Banks to Spend More on Tech in 2016 — Especially Security
The chiefs of Fiserv, FIS and TCS Financial Solutions explain how they continue meeting customers' current needs while preparing for the inevitable day when those needs radically change.
In a difficult environment for revenue growth, banks looking to control costs are by and large leaving technology budgets alone. Instead, driven by the need to secure computer systems, develop analytic capabilities and enhance customer-facing platforms, most banks are planning substantial increases in spending across a wide spectrum of technology in 2016, according to chief information officers.
Anticipated increases in spending on security are particularly intense, with most executives forecasting jumps in budget allocations of at least 10%. By contrast, banks are finding little to cut in the technology arena, with desktops one of just two categories where more CIOs forecast decreases than increases in spending next year.
The findings are based on an online poll of 50 bank chief information officers and senior technology executives fielded by SourceMedia's research unit in July. Since technology spending is not typically disclosed to the public in financial reports, the survey provides a unique window into the industry's priorities and budget plans. Respondents came from banks of all sizes, and the vast majority have long tenures in the information technology world.
Besides security, most bank CIOs to spend more next year on data analytics and mobile banking. Between 40% and 50% of executives also expect increases in budgets for compliance, online banking, "bring-your-own-device" management — to accommodate hardware employees own — and payment software.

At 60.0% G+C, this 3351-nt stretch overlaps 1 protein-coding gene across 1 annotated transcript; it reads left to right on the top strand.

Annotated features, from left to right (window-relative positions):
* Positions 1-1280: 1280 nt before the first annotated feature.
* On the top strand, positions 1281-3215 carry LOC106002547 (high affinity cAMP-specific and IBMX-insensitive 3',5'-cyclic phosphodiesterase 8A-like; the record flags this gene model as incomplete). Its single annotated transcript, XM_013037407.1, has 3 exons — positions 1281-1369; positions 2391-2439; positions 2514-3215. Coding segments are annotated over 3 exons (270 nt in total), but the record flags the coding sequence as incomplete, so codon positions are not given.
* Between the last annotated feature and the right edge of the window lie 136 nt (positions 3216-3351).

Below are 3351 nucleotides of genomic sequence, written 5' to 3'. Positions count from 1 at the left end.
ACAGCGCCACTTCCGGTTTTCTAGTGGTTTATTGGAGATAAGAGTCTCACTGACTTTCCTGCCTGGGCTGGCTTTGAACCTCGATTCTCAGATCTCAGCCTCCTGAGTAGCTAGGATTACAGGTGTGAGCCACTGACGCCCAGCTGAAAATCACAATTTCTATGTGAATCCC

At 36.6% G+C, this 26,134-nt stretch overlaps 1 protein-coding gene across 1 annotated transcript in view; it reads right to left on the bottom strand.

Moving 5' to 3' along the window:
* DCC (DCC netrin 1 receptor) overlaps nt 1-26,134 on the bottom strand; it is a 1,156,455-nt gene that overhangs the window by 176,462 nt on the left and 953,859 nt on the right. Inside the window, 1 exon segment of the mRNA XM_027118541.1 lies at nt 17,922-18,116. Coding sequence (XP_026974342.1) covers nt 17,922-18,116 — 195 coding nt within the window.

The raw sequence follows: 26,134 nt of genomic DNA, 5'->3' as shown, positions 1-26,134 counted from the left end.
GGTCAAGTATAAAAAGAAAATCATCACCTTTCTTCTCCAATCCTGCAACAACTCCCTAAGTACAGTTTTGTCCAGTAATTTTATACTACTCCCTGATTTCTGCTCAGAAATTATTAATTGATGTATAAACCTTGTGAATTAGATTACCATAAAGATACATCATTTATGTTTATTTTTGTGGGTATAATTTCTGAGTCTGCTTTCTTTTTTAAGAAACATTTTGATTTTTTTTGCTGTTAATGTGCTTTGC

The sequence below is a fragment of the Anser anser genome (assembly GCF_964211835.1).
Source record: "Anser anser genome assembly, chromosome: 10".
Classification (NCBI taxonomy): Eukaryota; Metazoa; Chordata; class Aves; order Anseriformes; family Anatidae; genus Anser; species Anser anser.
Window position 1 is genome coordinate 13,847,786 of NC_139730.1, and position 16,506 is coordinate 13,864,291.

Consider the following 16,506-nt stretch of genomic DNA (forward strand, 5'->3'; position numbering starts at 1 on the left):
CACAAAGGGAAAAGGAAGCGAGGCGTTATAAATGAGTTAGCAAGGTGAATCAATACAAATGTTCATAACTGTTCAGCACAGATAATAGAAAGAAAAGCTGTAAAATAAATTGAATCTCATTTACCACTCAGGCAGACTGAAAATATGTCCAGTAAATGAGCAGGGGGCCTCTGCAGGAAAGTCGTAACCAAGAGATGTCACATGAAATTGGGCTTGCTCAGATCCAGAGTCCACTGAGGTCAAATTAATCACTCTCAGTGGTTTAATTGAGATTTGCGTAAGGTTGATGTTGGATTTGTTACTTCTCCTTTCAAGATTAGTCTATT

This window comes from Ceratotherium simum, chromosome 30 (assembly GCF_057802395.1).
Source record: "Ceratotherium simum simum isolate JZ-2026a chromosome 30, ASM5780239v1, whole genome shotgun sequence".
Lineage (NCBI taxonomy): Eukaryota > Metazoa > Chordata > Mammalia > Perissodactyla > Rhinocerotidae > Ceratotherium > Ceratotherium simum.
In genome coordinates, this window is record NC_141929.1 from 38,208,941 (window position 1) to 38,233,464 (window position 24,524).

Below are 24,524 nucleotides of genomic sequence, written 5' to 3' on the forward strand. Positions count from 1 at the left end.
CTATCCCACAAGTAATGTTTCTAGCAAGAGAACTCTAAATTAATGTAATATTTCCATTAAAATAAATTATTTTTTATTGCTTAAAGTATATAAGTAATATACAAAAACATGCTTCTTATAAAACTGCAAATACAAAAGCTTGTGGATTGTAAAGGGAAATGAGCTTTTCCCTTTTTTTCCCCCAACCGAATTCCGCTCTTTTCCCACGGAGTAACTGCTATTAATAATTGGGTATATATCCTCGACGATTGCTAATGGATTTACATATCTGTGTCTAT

About 28% of CIOs forecast decreases in spending on desktops next year. That figure outweighs the 12% of CIOs who forecast increased spending on desktops. About 18% predicted decreased spending on servers, but a larger 22% forecast increased spending on servers. Besides desktops, the only category where more CIOs forecast spending declines than increases is internal investment management technology.
No CIOs anticipate spending less on security, and percentages forecasting decreased spending in most of the categories considered here were negligible, ranging from 2% to about 6%.
About 13% expect to cut back on branch technology, but those CIOs were far outnumbered by the 35% who expect increased spending on branch technology. The number of branches across the country has been dropping sharply since 2009 as online and mobile channels displace traditional teller interactions, but branches themselves are becoming more technology intensive as banks install ever-more sophisticated automatic teller machines and rethink branch staffing, equipment and design in ways that contribute to the trend.
Among respondents anticipating higher spending on branch technology, nearly a third forecast budget increases of 20% or more, showing that a significant segment of the industry is planning major branch upgrades. A comparable fraction of executives anticipating increases in analytics spending forecast a jump of a similar magnitude in that category.
The scale of growth in security spending appears particularly large, however. A plurality of those anticipating higher security spending forecast increases in the range of 10% to 19% next year, and nearly 40% forecast increases ranging from 20% to a doubling in spending.
While the importance of investing in technology is borne out by banks' budget plans, CIOs report feeling the pinch of spending constraints. Asked to identify their top five challenges, 42% named "managing tight budgets." Only "keeping up with security issues" was named by a larger proportion, 60%.
Budget plans also align with areas that CIOs separately say are the subject of intensifying focus. As a group, executives reported pushing customer-facing technology, security and supporting "big data" and analytics to the top of their priorities.
In open-ended responses, CIOs said the recent string of high-profile data breaches, the "high cost of failure" — including damage to reputations — and regulatory scrutiny were driving attention and spending on security. One said that the rise in digital banking is increasing susceptibility to attacks, and that "data is money and it matters to consumers."